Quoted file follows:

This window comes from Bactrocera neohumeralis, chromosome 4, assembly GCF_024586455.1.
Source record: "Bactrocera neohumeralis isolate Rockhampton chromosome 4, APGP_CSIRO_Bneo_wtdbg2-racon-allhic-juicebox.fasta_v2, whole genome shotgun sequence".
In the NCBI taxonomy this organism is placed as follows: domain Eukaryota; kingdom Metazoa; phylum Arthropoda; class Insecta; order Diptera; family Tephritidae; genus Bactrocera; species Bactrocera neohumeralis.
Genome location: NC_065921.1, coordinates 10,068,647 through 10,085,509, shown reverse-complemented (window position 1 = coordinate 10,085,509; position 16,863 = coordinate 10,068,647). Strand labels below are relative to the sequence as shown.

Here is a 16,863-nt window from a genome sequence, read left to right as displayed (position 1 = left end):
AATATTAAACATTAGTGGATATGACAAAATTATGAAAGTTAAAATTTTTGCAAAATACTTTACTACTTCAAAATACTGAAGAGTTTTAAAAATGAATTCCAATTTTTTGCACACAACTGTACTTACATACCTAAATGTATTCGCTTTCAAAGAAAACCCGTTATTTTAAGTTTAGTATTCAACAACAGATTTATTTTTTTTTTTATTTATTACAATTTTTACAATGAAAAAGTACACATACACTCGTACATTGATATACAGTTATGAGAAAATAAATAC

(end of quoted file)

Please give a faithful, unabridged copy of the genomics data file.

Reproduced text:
This window comes from Bactrocera neohumeralis, chromosome 4, assembly GCF_024586455.1.
Source record: "Bactrocera neohumeralis isolate Rockhampton chromosome 4, APGP_CSIRO_Bneo_wtdbg2-racon-allhic-juicebox.fasta_v2, whole genome shotgun sequence".
In the NCBI taxonomy this organism is placed as follows: domain Eukaryota; kingdom Metazoa; phylum Arthropoda; class Insecta; order Diptera; family Tephritidae; genus Bactrocera; species Bactrocera neohumeralis.
Genome location: NC_065921.1, coordinates 10,068,647 through 10,085,509, shown reverse-complemented (window position 1 = coordinate 10,085,509; position 16,863 = coordinate 10,068,647). Strand labels below are relative to the sequence as shown.

Here is a 16,863-nt window from a genome sequence, read left to right as displayed (position 1 = left end):
AATATTAAACATTAGTGGATATGACAAAATTATGAAAGTTAAAATTTTTGCAAAATACTTTACTACTTCAAAATACTGAAGAGTTTTAAAAATGAATTCCAATTTTTTGCACACAACTGTACTTACATACCTAAATGTATTCGCTTTCAAAGAAAACCCGTTATTTTAAGTTTAGTATTCAACAACAGATTTATTTTTTTTTTTATTTATTACAATTTTTACAATGAAAAAGTACACATACACTCGTACATTGATATACAGTTATGAGAAAATAAATAC